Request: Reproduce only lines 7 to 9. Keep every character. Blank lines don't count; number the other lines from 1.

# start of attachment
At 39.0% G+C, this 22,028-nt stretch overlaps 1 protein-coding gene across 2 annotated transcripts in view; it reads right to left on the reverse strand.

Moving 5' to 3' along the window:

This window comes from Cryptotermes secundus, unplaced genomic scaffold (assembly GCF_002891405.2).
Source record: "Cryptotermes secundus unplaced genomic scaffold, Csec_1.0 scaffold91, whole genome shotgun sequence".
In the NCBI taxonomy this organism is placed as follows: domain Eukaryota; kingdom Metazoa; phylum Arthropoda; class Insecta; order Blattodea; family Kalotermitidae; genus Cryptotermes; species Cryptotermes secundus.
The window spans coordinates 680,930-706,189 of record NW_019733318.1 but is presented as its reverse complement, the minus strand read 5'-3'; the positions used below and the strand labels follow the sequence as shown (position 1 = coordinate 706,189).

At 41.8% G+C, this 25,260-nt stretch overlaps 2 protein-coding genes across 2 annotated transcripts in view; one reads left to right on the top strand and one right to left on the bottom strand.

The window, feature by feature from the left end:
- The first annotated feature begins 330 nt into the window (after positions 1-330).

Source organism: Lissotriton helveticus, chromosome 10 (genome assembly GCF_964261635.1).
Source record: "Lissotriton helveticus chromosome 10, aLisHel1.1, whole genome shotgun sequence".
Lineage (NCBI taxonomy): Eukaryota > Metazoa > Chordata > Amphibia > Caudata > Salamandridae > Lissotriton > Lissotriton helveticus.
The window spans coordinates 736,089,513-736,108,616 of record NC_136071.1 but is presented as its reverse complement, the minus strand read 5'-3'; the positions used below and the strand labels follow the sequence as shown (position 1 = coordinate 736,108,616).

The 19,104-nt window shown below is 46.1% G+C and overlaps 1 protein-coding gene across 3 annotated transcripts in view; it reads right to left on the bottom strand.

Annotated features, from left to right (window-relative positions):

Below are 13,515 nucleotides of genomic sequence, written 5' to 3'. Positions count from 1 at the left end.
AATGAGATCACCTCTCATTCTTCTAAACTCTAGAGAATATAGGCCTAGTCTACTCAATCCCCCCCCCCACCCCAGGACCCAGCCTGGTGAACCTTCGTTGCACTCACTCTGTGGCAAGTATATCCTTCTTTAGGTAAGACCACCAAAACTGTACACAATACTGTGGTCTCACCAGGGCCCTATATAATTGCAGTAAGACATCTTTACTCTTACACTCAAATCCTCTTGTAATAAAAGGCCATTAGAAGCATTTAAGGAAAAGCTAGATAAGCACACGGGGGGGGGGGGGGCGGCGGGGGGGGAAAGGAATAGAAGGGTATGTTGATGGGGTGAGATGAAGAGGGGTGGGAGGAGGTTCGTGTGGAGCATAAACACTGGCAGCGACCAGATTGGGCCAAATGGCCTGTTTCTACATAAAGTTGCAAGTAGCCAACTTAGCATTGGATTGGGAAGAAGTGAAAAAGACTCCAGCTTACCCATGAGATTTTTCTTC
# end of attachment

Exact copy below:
At 41.8% G+C, this 25,260-nt stretch overlaps 2 protein-coding genes across 2 annotated transcripts in view; one reads left to right on the top strand and one right to left on the bottom strand.

The window, feature by feature from the left end:
- The first annotated feature begins 330 nt into the window (after positions 1-330).